. Factor V is a protein cofactor that is essential for the prothrombinase complex. This complex consists of factor Va, factor Xa, calcium, and a phospholipid surface. The generation of thrombin is a critical reaction during hemostasis. Thrombin catalyzes a number of important reactions during hemostasis including the activation of platelets, the activation of factors V, VIII and XIII, and the conversion of fibrinogen to fibrin. In addition, thrombin bound to its endothelial receptor thrombomodulin catalyzes activation of protein C which then inactivates factors V and VIII. In order to understand the mechanisms by which the activation of prothrombin is regulated we have undertaken an investigation of the structure and function of the factor V molecule. Initially, we developed methods to isolate human factor V from plasma and studied its proteolytic activation. Subsequently we investigated the role of factor Va as the factor Xa receptor on human platelets. More recently, we have determined the complete primary sequence of the molecule. We have demonstrated that factor V is a multidomain protein with homology to ceruloplasmin and factor VIII. We are currently using site directed mutagenesis to investigate structure function relationships in recombinant factor V expressed in mammalian cells. The goals of the present study are to identify regions of the molecule that constitute the binding sites for phospholipid, cell surface receptors, factor Xa and prothrombin. We will also define the critical proteolytic events required for the activation and inactivation of this protein. We will use both genetic and reverse genetic approaches to define the function of this important protein. Using the factor V cDNA and mammalian cell expression systems we will express recombinant factor V with specific mutations. We will also use PCR to amplify platelet mRNA isolated from patients with factor V deficiency and determine natural mutations that affect factor V function. The results of these experiments will ultimately define the exact molecular interactions involved in the assembly and regulation of the prothrombinase complex. Expression and characterization of chimeric factor V/factor VIII molecules will further enhance understanding of the structure function relationships in this family of related proteins. This knowledge may provide insight into the pathogenesis of thrombotic disorders.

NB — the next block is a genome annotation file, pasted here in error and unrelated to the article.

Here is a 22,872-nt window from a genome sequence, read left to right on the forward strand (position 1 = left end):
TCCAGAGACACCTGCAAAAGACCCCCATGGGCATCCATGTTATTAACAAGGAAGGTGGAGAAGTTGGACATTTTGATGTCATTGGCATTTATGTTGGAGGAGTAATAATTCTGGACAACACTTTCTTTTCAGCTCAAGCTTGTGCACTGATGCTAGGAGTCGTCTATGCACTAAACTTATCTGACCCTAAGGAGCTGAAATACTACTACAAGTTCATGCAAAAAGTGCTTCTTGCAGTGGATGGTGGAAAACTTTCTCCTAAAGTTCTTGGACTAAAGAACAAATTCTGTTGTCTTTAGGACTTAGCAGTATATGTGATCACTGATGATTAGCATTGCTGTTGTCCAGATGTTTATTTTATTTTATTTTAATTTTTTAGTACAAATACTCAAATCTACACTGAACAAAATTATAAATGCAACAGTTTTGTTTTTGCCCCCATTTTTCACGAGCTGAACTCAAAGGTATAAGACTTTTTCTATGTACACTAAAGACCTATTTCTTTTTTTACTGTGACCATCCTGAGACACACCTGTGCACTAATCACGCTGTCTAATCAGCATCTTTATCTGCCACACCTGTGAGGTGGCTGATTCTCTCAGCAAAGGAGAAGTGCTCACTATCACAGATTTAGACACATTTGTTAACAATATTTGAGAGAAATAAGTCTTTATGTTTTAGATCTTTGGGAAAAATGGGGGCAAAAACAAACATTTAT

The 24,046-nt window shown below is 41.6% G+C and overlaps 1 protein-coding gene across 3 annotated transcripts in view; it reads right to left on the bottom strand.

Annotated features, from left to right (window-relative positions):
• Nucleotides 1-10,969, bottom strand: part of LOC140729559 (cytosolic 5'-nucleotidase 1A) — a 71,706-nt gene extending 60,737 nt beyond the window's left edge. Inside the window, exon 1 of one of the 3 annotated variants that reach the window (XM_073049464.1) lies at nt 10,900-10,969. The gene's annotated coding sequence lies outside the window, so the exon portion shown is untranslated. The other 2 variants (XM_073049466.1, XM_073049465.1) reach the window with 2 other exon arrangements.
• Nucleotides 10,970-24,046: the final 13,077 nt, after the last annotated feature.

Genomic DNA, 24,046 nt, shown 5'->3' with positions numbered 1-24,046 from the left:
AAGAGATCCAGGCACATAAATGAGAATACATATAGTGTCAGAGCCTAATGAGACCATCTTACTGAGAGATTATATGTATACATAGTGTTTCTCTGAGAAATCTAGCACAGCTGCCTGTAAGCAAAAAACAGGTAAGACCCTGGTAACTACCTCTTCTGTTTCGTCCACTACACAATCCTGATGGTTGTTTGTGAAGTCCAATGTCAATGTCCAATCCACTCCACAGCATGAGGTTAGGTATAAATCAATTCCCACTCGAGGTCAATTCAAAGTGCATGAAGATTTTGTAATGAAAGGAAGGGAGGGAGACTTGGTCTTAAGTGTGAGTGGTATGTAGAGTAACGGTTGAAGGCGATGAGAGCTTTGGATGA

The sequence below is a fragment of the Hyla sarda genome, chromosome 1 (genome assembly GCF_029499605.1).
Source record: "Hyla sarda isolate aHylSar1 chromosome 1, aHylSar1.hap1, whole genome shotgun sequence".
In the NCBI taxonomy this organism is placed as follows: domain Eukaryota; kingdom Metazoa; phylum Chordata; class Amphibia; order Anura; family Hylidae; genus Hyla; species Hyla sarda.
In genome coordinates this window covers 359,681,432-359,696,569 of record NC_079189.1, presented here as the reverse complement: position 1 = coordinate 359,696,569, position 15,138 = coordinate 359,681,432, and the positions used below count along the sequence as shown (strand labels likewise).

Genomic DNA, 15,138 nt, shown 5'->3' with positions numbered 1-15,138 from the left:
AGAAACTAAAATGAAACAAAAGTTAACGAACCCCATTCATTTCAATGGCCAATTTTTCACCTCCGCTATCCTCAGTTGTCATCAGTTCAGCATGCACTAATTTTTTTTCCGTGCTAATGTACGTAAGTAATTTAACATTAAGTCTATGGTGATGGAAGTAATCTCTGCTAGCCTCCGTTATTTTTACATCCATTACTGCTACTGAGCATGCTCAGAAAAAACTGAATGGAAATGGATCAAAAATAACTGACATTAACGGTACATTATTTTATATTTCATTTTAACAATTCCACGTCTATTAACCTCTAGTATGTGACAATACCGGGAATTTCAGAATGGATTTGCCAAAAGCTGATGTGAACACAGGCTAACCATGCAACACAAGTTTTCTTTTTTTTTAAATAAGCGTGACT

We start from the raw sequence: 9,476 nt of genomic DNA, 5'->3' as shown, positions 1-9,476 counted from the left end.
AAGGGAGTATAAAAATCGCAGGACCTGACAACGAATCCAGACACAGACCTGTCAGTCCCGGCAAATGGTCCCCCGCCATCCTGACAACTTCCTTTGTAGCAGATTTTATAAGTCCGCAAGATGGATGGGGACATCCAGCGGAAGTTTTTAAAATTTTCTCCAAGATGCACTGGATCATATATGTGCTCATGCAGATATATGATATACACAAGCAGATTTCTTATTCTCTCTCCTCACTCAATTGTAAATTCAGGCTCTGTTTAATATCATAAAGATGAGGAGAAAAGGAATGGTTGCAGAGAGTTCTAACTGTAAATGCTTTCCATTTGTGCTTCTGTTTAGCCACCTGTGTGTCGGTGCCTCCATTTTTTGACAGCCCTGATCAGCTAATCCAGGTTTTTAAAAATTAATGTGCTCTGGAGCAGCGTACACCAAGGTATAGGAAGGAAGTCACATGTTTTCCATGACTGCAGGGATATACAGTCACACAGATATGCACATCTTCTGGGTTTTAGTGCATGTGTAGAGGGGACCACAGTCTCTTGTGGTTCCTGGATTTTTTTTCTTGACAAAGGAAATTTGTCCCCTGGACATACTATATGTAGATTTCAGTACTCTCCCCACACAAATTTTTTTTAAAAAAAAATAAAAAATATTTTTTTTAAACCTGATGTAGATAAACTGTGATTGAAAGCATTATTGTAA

National Institute of Health (NIH)
National Heart, Lung, and Blood Institute (NHLBI)
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Hematology Subcommittee 2 (HEM)
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Duke University
Internal Medicine/Medicine
Schools of Medicine
United States
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Srivasatava, Kinshuk Raj; Majumder, Rinku; Kane, William H et al. (2014) Phosphatidylserine and FVa regulate FXa structure. Biochem J 459:229-39
Majumder, Rinku; Liang, Xiaoe; Quinn-Allen, Mary Ann et al. (2011) Modulation of prothrombinase assembly and activity by phosphatidylethanolamine. J Biol Chem 286:35535-42
Majumder, Rinku; Quinn-Allen, Mary Ann; Kane, William H et al. (2008) A phosphatidylserine binding site in factor Va C1 domain regulates both assembly and activity of the prothrombinase complex. Blood 112:2795-802
Jeimy, Samira B; Quinn-Allen, Mary Ann; Fuller, Nola et al. (2008) Location of the multimerin 1 binding site in coagulation factor V: an update. Thromb Res 123:352-4
Peng, W; Quinn-Allen, M A; Kane, W H (2005) Mutation of hydrophobic residues in the factor Va C1 and C2 domains blocks membrane-dependent prothrombin activation. J Thromb Haemost 3:351-4
Majumder, Rinku; Quinn-Allen, Mary Ann; Kane, William H et al. (2005) The phosphatidylserine binding site of the factor Va C2 domain accounts for membrane binding but does not contribute to the assembly or activity of a human factor Xa-factor Va complex. Biochemistry 44:711-8
Saleh, Mahasen; Peng, Weimin; Quinn-Allen, Mary Ann et al. (2004) The factor V C1 domain is involved in membrane binding: identification of functionally important amino acid residues within the C1 domain of factor V using alanine scanning mutagenesis. Thromb Haemost 91:16-27
Peng, Weimin; Quinn-Allen, Mary Ann; Kim, Suhng Wook et al. (2004) Trp2063 and Trp2064 in the factor Va C2 domain are required for high-affinity binding to phospholipid membranes but not for assembly of the prothrombinase complex. Biochemistry 43:4385-93
Hayward, Catherine P M; Fuller, Nola; Zheng, Shilun et al. (2004) Human platelets contain forms of factor V in disulfide-linkage with multimerin. Thromb Haemost 92:1349-57
Jeimy, Samira B; Woram, Rachael A; Fuller, Nola et al. (2004) Identification of the MMRN1 binding region within the C2 domain of human factor V. J Biol Chem 279:51466-71

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